Build Your Professional Network Now: Part 1 of 2
How well do you network?
If you follow me, you know I’m a huge proponent of networking for so very many reasons.
Most people don’t take the time to build and follow up with their networks until they need them. This may be too late. 85 to 90% of jobs are acquired through networking…not job boards. That’s an amazing statistic and another huge reason why networking works.
While it’s great to expand your network beyond your company, it’s also just as important to network within. As you build a network in your company, you can get to know leaders, peers, and others.
Personally and professionally, networks can support what you’re doing and help you to do it better. This is basically a group of people with whom you can connect and share professional experiences and common interests.
Once you have your network built, you want to continue to work on the relationships within. Work your network and keep in touch daily
I know that networking is one of those things that many people just never seem to find the time for. Or maybe you think of it as something for those extroverts among us, but not for you. Networking is really a skill that you can strengthen and master. It may not show up on your performance review but having a supportive network within the organization may go a long way toward influencing that review!
Where do you start? LinkedIn provides a perfect vehicle to begin the process.
There are two aspects to effective networking: Building and Working. In Part 1 of this 2 part series, we will deep dive into building your network. Part 2 will cover how you sustain and work your connections for the future.
- Get out there and build your network: LinkedIn is really an outstanding tool for networking. I usually challenge my clients on two things: Each day send a LinkedIn invitation to connect to two new people and send one note to a connection you already have, just to keep in touch. If you want to go even further, invite connections to coffee or lunch to catch up. For new invitations, be sure to include a note to the individual you are connecting to. Something about them or their work, and why you want to connect with them. It makes the experience much more personal.
- Affinity groups: There are other effective networking techniques to try as well. LinkedIn has affinity groups for almost everything you can imagine. Perhaps you want to follow Architects or IT groups. Following these groups on LinkedIn gives you a network in your particular specialty. Now you will know people in your industry just by being identified with this group. I can remember when I used to go to IT user group conferences. These were extremely valuable because I could meet like-minded individuals who also worked with my business application. We were a support group for each other on muddling through challenges with the app and what we needed to do. An Affinity group can be a huge support.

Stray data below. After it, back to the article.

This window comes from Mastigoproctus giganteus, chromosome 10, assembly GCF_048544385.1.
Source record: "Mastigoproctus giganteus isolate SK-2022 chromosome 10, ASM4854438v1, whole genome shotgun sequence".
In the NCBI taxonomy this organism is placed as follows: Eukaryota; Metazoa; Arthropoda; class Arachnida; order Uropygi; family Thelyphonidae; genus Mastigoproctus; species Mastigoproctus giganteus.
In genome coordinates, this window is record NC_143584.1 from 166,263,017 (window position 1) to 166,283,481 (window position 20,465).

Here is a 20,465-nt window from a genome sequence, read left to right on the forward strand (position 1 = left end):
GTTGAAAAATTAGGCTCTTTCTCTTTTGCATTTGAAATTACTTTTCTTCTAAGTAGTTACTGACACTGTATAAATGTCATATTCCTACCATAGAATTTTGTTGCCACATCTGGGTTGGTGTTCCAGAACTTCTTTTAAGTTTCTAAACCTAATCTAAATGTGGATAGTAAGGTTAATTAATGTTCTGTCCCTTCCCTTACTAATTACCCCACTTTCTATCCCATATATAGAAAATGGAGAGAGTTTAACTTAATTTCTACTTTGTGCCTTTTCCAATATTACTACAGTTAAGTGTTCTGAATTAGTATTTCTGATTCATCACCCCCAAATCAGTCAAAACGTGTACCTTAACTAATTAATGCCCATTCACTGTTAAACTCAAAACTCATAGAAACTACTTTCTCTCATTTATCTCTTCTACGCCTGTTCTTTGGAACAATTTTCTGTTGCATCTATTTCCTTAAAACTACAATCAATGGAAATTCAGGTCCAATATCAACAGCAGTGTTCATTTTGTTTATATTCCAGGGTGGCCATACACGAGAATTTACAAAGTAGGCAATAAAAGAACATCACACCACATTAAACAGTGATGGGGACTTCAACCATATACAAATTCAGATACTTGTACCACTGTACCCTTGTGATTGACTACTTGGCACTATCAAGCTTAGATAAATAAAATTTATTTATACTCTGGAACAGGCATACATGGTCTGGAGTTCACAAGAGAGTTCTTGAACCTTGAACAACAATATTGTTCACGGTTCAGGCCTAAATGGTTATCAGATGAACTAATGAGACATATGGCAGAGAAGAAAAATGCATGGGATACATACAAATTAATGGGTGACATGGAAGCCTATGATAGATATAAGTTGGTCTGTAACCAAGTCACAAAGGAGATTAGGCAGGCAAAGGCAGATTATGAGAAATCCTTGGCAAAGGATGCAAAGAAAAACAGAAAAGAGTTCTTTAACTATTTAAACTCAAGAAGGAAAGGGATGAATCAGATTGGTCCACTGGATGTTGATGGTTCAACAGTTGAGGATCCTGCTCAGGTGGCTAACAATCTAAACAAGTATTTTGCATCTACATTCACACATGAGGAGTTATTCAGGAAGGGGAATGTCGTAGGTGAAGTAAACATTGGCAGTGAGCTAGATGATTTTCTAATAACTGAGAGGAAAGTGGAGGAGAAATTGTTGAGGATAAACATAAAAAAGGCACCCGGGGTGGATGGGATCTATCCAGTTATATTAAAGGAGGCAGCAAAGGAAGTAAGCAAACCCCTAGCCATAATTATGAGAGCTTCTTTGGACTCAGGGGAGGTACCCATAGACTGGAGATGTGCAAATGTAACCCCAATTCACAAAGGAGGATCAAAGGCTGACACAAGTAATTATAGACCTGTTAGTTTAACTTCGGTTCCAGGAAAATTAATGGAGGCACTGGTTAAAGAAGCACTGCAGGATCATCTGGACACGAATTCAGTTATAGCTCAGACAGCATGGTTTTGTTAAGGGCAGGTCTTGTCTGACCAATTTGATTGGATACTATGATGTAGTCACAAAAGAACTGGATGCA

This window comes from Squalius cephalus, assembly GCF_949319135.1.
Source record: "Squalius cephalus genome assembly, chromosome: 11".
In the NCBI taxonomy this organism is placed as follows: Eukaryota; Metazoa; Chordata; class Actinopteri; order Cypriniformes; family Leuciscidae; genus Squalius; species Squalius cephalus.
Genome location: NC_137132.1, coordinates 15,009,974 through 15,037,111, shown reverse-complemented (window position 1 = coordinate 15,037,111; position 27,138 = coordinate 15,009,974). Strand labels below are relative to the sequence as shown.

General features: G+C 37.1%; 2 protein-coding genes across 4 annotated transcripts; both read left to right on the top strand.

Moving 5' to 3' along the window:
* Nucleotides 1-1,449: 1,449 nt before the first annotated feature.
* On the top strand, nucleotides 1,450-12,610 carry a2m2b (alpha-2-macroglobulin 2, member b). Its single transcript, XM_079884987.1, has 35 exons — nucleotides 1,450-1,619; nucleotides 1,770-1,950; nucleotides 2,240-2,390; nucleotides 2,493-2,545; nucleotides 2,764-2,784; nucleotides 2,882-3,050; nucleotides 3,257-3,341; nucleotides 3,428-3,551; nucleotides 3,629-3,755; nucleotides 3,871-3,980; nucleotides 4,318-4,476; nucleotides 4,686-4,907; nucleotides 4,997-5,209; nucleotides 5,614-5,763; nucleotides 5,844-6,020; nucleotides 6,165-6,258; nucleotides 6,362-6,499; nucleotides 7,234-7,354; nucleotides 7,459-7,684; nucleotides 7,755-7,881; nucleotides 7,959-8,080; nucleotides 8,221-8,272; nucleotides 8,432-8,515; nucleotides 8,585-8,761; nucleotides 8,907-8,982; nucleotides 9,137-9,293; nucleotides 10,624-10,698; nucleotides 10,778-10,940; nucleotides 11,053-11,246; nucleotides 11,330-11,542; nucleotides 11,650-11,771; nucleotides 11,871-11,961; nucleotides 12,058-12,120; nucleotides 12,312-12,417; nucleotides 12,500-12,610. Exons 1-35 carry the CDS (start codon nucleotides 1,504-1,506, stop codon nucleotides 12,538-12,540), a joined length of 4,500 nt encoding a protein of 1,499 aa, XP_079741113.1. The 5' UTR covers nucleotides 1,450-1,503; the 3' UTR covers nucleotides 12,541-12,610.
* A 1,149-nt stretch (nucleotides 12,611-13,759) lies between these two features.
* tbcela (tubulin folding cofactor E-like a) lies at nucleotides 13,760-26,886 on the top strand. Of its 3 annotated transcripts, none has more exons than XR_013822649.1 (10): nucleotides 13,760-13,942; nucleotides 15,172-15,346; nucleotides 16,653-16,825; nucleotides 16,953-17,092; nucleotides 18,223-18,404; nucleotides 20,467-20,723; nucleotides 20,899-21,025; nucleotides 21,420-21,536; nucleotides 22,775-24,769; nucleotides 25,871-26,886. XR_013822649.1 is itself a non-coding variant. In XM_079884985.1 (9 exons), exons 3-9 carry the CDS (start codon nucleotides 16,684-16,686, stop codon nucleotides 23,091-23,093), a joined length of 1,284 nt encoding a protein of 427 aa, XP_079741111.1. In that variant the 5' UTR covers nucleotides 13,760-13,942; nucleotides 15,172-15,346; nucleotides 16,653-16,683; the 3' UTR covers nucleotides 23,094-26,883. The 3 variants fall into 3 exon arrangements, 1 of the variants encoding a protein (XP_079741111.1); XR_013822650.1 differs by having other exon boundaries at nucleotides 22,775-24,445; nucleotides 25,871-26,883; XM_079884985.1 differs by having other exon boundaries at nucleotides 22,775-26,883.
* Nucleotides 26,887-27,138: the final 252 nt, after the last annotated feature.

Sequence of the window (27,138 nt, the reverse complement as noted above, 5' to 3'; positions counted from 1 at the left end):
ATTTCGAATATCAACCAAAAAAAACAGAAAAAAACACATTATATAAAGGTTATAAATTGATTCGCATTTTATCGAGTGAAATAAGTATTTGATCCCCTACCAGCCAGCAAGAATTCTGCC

- Colleagues: As stated, begin to link In with colleagues at work. It’s amazing how much you can learn about them through LinkedIn, their backgrounds, interests, thought leadership, etc. Colleagues should include leaders and senior leaders. I linked in to a former Chairman and CEO of the Fortune 100 corporation where I worked. Although I never worked directly with him, I decided to take a chance. Afterall, what was the worst thing that could happen? To my surprise, he accepted my link, and we engaged in a wonderful dialog about the corporation where we both once worked. It was only through LinkedIn that I was able to chat with him.
- Other Connections: On LinkedIn, the My Network tab will show “People you may know.” These individuals have some connection to you already through mutual connections (that’s how networking works!). Start by linking in to these individuals. Again , if they don’t respond, no big deal. Don’t take it personally. Some people are so busy that they don’t take the time to work their own LinkedIn. Others set up their profiles and never look again! Ha! I’ve had several clients who forgot which email address they set LinkedIn up with! So, there could be many reasons why someone will not respond.
- It’s OK if they say no: I did have a coaching colleague that I tried to link into, deny my request. He demanded to know where we had met. It was at a coaching conference in Boston. I had his business card. But, he obviously didn’t remember and got very put off by my request. I apologized and thought, well, that’s OK, just move on to the next person. He didn’t appreciate the power of networking, for sure.
- Always say yes, most of the time, anyway: Never refuse a legitimate LinkedIn connection, like the person above did. Now, I know a lot of folks are concerned about privacy and identity theft. If you truly don’t know the person and see nothing in common, perhaps best not to allow them to connect. There are also vendors who will try to market to you, which could be annoying, but you can always delete the connection. I did have a situation once where someone in China wanted to connect. I went ahead and accepted, then started receiving a lot of spam phone calls. I immediately disconnected on LinkedIn and reported the connection. The calls stopped. In a network of over 1500 connections, I’ve only had one incident. Not too bad.
The key here is to build your network team with quality contacts. It’s not just numbers but actual relationships you can connect with. Commit to spending 15 minutes a day on LinkedIn to build out an effective network. Part 2 will address how you work your network.
Would you like to use LinkedIn more effectively to boost your career? I’m holding a workshop for just that purpose. Click here for more details.
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